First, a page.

Imagine that you are naked, lying on a soft blanket in a grassy field. The sun shines directly upon your body. You are warm, maybe even hot. There is nobody else around. You look up, what does the sky look like? Are there clouds? What do you hear?
If you took the time to actually imagine that experience then ask yourself, what was that thought? Like, what was it? What was that phenomena of that particular thought? How does it differ from this particular thought about that thought?
Next, take a second and breath really deeply. Take 3 long breaths.
What did you feel? What did your lungs feel like? Can you hear your heart beating? Can you feel your heart beating? What does it feel like to have blood rush up to your head? Can you make blood rush out to your limbs?
How did the phenomena of thought differ from the phenomena of awareness of breath and body? How do they compare? They are both phenomena running through whatever it is that you are. Isn't it strange that you are some thing that is having the type of experiences that you are having?
So, what is this piece of work? It is titled: Aporia - the Phenomenology Poem.
It is an interplay of different pieces of art, centering around a novel (though in true Derrida fashion, you are encouraged to read and interpret with other aspects of the poem acting as the nucleus), broken down into 3 subjective narratives within one person. The Phenomenology Poem is composed of 10 songs, 6 essays, 49 pictures, 38 poems, and 1 novel; all original works by myself (including two songs with guest) created between the years of 2014-2018.
No aspect is meant to be exhaustively understood within itself, rather, all is meant as an impression for your own mind that will then resonate with your subjective experience, creating a fusion of meaning that transcends any single piece. What you engage with first will affect your perspective as you head into the second, because meaning itself resides not in definition but in relation. Words are symbols, which are mental constructs, which act like rocks in a riverbed that meaning like water then flows around. Meaning changes the scope of the words, and the words change the flow of meaning.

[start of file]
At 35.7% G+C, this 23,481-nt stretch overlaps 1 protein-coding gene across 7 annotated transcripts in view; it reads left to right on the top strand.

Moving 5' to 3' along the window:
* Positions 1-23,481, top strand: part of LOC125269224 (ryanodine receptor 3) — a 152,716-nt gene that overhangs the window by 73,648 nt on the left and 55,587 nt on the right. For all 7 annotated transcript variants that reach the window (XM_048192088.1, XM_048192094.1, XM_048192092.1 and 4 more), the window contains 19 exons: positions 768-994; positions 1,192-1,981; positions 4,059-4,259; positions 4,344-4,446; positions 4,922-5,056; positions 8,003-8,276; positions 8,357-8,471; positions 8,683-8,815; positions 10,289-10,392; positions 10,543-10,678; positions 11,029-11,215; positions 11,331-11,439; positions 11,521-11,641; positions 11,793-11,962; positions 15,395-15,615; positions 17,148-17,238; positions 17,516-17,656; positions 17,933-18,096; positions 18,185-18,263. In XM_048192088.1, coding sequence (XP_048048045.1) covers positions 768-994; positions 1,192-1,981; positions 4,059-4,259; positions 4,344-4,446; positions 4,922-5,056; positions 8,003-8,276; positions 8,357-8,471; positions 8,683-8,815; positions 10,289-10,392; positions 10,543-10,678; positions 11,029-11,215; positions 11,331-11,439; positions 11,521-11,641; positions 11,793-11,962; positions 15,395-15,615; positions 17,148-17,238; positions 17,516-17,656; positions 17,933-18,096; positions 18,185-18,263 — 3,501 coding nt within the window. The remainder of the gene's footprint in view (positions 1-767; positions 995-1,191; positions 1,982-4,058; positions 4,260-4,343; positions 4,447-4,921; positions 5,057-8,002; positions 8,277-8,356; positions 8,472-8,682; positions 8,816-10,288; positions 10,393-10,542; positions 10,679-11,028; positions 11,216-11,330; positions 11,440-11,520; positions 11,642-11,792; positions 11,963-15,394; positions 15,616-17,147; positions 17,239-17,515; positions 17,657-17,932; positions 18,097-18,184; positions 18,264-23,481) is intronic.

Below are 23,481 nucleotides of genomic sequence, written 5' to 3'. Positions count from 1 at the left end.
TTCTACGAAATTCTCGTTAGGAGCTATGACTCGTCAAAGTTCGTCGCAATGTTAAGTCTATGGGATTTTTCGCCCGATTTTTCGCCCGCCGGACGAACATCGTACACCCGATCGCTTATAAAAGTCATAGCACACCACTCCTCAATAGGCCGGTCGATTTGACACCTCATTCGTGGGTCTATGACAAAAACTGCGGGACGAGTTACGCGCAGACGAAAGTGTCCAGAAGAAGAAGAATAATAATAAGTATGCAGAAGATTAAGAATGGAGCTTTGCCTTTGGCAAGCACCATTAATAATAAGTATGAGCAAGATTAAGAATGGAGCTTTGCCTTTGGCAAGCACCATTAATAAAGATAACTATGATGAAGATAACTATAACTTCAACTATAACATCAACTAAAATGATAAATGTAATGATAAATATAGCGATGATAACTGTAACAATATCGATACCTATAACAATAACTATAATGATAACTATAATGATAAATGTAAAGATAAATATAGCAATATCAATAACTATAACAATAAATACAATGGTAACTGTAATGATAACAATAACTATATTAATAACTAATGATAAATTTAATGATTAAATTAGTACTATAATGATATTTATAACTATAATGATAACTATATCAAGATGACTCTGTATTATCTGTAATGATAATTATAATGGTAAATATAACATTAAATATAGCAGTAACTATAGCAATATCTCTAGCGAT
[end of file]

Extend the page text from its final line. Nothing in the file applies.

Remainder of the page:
Again, nothing is meant to be exhaustively understood. As the reader, the onus is on you to engage Aporia phenomenologically. Each aspect of Aporia represents a mental phenomena occurring within the main character. The three narratives shown are mostly done in chronological order.
An example reading of the beginning to "An Ode to the Travel Narrative" - the song "Static" is a deep seeded frustration the main character has of feeling stuck. He sees a pretty red haired girl which he imagines in colors, and this gets his mind thinking about his heroes and who he wants to be, who he doesn't want to be, and how contrarily he feels colorless to this girl. This then leads to the beginning of the novel.
All of the narratives are simultaneously happening through and effecting the main character, yet all to fluctuating degrees that he is more or less aware of.
You are inviting to get inside the mind of the character. Judge his intentions, his feelings, and his awareness. Do you think that he a well-meaning person? Is he resourceful and wise, or foolish and wasteful? Is he being honest with himself? Do you think that he'd be honest with you?